Listen, Copy, Read

Popular Learning in Early Modern Japan


Volume Editors: and
Listen, Copy, Read: Popular Learning in Early Modern Japan endeavors to elucidate the mechanisms by which a growing number of men and women of all social strata became involved in acquiring knowledge and skills during the Tokugawa period. It offers an overview of the communication media and tools that teachers, booksellers, and authors elaborated to make such knowledge more accessible to a large audience.
Schools, public lectures, private academies or hand-copied or printed manuals devoted to a great variety of topics, from epistolary etiquette or personal ethics to calculation, divination or painting, are here invoked to illustrate the vitality of Tokugawa Japan’s ‘knowledge market’, and to show how popular learning relied on three types of activities: listening, copying and reading.
With contributions by: W.J. Boot, Matthias Hayek, Annick Horiuchi, Michael Kinski, Koizumi Yoshinaga, Peter Kornicki, Machi Senjūrō, Christophe Marquet, Markus Rüttermann, Tsujimoto Masashi, and Wakao Masaki.

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Index of Book Titles
Pages: 369–374
Index of Names
Pages: 375–377
Index of Subjects
Pages: 378–379
Matthias Hayek, Ph.D. (2008), is Associate Professor at Paris Diderot University. He has published articles on Early Modern Japanese divination, and co-edited, with Hayashi Makoto, a special issue of Japanese Journal of Religious Studies: Onmyōdō in Japanese History, (40/1, 2013).
Annick Horiuchi, Ph.D. (1990), is Professor of Japanese Studies at Paris Diderot University. She has published Japanese Mathematics in the Edo Period (1600-1868) (Birkhäuser, 2010) and co-edited Repenser l’ordre, repenser l’héritage: Paysage intellectuel du Japon (Droz, 2002).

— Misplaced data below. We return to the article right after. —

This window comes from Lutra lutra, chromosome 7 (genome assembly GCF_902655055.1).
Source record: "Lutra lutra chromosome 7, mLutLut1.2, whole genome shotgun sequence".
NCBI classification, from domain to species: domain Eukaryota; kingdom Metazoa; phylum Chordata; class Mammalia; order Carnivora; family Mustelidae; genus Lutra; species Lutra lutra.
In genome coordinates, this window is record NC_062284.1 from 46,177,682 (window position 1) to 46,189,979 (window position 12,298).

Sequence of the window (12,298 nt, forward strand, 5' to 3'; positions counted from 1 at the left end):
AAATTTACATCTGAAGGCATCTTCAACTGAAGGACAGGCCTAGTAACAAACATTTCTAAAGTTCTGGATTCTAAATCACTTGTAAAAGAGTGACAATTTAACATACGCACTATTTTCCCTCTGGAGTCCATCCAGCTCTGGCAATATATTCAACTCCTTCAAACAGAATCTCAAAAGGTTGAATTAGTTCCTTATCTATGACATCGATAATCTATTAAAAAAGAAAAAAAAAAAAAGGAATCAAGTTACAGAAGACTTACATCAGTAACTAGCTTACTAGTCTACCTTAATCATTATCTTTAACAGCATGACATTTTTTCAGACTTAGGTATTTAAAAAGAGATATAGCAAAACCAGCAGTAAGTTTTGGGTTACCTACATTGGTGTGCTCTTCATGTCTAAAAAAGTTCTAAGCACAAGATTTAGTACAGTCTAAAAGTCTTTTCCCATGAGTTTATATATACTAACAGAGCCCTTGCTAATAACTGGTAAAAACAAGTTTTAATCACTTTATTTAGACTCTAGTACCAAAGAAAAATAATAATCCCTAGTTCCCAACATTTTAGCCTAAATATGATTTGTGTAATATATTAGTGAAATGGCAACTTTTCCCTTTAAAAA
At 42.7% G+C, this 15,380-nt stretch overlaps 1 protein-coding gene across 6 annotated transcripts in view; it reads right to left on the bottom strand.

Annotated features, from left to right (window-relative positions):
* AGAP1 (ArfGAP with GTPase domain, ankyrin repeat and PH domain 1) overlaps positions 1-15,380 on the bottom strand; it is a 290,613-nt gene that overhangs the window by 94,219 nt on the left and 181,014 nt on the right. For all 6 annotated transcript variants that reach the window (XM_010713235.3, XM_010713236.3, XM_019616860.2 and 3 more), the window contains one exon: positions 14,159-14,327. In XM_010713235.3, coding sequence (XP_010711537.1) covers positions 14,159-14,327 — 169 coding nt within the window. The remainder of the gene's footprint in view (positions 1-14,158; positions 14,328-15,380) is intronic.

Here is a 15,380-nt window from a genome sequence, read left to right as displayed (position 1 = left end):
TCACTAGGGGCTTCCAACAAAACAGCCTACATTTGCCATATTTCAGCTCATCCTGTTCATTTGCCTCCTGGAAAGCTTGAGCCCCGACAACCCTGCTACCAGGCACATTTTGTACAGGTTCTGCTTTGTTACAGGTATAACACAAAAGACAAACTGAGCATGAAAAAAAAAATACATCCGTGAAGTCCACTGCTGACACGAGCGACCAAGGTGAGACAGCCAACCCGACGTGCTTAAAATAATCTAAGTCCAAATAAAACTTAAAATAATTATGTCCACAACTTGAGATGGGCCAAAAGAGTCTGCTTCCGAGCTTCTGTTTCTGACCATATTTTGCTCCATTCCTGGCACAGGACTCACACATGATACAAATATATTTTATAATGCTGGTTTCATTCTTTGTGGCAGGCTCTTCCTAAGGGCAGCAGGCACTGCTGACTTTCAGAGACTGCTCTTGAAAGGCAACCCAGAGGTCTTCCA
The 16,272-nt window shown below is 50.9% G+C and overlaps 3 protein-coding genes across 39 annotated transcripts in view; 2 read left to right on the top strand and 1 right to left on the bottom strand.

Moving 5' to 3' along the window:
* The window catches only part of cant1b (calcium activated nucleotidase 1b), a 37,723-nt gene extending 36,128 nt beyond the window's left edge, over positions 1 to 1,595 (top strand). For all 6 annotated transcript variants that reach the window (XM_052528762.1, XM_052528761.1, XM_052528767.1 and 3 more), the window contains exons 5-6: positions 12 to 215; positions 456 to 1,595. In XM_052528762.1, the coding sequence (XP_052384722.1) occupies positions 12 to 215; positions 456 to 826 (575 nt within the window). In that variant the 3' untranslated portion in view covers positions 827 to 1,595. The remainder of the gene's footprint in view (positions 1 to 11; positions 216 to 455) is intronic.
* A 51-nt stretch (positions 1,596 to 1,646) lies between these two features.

'This volume is a most welcome contribution, shedding light upon early modern learning practices in a variety of specific fields while the individual essays illustrate an overarching trend toward facilitation of self-directed study.'
Matthew Fraleigh, New Asia Books, (

'This ambitious volume works at the nexus of three fields: book history, intellectual history, and the history of education. Scholars of early modern
Japanese intellectual history and education history will find much to learn from the wealth of primary sources the volume’s contributors bring to light, and, indeed, the volume’s editors seem to have conceptualized the study specifically with these advanced audiences in mind. (..) the volume also addresses the globally comparative field of book history. One of the real delights of Listen, Copy, Read is that it brings insights from the best Japanese scholarship on this subject into conversation with vibrant scholarly discussions of reading, publishing, authorship, and learning in Europe and North America.'
Charlotte Eubanks, The Journal of Japanese Studies, 43/1, (Winter 2017)

All interested in the cultural history of Early Modern Japan, history of the book, history of education, history of science and art.
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